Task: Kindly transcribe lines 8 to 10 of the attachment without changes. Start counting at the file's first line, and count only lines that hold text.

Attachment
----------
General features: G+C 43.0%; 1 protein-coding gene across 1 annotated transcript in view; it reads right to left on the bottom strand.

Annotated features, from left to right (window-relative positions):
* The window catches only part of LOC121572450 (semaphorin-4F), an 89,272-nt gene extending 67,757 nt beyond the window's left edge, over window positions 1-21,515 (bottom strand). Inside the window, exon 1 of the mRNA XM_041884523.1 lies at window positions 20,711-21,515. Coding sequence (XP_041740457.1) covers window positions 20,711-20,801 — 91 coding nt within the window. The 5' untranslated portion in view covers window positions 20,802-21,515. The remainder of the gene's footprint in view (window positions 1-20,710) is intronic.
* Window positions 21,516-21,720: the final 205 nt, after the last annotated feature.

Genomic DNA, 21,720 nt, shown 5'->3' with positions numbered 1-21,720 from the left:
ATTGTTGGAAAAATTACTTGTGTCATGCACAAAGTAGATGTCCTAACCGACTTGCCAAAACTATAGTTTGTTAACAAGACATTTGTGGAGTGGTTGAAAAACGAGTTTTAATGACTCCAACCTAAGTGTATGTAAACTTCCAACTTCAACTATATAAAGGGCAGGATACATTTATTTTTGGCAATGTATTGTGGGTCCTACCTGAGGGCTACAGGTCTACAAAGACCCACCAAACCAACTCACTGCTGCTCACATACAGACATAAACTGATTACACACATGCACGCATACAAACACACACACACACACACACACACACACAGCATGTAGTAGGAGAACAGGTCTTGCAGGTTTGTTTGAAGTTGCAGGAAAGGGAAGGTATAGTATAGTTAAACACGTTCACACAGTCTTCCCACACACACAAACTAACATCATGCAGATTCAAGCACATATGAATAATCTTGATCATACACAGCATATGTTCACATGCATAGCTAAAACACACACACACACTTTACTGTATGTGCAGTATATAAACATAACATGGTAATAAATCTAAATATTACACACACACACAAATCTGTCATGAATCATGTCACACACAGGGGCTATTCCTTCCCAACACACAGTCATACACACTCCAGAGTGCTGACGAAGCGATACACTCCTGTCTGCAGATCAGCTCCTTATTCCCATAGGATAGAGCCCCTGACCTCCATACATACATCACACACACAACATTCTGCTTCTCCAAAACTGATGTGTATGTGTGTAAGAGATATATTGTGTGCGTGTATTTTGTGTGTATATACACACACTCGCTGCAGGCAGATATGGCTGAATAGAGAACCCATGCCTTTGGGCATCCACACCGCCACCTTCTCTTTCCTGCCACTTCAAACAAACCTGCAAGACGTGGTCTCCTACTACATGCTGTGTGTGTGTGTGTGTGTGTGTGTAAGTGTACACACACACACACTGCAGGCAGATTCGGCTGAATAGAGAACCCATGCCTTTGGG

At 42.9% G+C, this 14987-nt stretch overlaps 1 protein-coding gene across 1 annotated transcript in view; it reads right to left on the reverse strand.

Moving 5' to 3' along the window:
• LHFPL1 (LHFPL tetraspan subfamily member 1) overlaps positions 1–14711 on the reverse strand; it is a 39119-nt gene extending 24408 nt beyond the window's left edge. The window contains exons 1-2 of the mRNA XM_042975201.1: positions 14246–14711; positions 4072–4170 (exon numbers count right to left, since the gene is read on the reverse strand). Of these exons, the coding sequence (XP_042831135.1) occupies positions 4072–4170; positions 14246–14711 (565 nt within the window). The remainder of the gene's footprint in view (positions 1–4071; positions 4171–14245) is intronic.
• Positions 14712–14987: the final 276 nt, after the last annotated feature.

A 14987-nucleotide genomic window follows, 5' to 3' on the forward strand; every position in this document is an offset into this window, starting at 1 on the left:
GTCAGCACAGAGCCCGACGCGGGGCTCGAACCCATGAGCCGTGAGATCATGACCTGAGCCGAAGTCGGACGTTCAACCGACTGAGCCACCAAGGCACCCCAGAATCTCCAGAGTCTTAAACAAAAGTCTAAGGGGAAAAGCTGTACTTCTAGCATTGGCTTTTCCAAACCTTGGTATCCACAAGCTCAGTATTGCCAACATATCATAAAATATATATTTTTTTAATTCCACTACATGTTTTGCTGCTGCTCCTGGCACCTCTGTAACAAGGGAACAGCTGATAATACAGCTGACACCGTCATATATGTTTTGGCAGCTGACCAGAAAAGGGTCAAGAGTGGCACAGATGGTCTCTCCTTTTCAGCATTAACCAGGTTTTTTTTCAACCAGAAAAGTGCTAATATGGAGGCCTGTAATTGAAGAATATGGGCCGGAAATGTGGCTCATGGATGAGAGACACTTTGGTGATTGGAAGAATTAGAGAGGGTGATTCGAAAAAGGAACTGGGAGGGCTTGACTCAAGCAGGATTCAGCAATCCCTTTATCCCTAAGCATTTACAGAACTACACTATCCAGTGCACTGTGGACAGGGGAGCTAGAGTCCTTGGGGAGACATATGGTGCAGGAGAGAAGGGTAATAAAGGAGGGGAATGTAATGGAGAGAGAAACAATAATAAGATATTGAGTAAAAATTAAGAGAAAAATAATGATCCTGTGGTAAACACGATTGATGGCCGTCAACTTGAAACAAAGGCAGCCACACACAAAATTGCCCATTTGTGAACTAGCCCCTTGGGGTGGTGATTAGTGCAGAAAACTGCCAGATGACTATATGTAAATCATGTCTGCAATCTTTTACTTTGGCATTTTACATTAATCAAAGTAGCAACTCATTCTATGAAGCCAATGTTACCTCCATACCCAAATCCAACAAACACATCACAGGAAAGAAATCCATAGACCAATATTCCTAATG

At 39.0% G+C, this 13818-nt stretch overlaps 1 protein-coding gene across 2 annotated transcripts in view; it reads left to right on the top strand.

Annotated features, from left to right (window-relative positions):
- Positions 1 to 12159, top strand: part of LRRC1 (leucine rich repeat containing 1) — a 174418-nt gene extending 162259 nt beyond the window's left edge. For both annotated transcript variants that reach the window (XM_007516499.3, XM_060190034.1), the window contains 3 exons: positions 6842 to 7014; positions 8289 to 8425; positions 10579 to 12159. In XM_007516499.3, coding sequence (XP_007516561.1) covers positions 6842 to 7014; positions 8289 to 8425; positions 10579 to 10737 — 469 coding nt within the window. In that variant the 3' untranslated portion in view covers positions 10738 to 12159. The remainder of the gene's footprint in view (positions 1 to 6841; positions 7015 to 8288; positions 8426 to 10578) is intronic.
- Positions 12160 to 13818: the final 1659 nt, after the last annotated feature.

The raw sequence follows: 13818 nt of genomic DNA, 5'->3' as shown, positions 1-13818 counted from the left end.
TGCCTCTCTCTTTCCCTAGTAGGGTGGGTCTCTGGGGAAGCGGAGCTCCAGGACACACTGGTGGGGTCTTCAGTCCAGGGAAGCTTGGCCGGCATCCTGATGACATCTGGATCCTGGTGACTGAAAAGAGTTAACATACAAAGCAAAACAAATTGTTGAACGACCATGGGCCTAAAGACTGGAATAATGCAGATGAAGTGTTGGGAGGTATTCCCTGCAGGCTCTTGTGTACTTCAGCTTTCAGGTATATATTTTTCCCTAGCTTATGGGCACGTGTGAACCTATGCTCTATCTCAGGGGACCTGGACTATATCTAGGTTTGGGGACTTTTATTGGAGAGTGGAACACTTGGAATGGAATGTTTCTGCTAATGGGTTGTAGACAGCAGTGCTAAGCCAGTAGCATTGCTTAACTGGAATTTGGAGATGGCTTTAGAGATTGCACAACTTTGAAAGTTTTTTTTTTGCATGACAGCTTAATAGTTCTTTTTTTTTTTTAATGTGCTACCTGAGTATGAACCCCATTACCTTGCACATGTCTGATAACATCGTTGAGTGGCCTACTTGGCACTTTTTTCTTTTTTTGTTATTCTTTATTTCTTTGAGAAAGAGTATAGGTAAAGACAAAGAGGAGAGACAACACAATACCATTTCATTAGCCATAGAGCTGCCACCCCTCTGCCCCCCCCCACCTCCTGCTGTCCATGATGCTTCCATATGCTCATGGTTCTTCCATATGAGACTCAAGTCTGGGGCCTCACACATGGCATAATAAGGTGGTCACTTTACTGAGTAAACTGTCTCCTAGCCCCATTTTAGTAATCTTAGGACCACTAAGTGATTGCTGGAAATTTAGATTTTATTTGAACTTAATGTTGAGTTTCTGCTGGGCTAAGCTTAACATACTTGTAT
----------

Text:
Moving 5' to 3' along the window:
• LHFPL1 (LHFPL tetraspan subfamily member 1) overlaps positions 1–14711 on the reverse strand; it is a 39119-nt gene extending 24408 nt beyond the window's left edge. The window contains exons 1-2 of the mRNA XM_042975201.1: positions 14246–14711; positions 4072–4170 (exon numbers count right to left, since the gene is read on the reverse strand). Of these exons, the coding sequence (XP_042831135.1) occupies positions 4072–4170; positions 14246–14711 (565 nt within the window). The remainder of the gene's footprint in view (positions 1–4071; positions 4171–14245) is intronic.
• Positions 14712–14987: the final 276 nt, after the last annotated feature.